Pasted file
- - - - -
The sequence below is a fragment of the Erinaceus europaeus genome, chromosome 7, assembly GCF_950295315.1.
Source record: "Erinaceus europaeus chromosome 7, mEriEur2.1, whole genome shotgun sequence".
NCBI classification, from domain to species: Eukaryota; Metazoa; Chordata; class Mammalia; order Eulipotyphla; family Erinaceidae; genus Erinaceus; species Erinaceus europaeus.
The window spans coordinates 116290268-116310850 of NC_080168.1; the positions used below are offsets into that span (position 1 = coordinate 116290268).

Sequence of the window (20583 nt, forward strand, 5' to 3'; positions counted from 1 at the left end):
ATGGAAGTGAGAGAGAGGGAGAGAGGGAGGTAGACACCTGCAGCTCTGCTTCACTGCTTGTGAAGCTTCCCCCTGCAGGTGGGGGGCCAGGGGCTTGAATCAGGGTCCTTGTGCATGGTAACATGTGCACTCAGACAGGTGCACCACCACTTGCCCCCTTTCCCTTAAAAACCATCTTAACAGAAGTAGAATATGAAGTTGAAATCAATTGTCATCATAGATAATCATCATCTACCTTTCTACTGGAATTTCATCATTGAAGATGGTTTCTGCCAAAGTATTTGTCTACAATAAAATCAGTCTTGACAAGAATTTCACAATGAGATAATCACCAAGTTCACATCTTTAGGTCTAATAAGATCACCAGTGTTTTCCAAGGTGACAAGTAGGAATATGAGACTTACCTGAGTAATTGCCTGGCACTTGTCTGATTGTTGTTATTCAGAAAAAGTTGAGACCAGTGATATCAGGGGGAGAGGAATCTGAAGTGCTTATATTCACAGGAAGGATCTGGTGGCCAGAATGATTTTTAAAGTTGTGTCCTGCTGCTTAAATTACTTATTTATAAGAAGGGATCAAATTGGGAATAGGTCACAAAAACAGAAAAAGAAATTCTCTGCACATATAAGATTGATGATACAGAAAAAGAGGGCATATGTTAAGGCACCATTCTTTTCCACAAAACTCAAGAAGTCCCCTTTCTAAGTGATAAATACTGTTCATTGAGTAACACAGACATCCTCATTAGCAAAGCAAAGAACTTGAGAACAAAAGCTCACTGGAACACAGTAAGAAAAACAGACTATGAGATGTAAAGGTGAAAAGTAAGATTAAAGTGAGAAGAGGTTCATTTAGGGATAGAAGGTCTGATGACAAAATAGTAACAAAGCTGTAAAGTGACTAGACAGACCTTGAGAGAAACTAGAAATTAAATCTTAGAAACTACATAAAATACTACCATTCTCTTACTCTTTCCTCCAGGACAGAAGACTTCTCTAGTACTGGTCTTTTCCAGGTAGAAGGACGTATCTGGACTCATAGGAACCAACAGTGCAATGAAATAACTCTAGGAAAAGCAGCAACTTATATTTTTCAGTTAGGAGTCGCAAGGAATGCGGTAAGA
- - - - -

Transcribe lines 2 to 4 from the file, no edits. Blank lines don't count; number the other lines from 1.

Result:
Source record: "Erinaceus europaeus chromosome 7, mEriEur2.1, whole genome shotgun sequence".
NCBI classification, from domain to species: Eukaryota; Metazoa; Chordata; class Mammalia; order Eulipotyphla; family Erinaceidae; genus Erinaceus; species Erinaceus europaeus.
The window spans coordinates 116290268-116310850 of NC_080168.1; the positions used below are offsets into that span (position 1 = coordinate 116290268).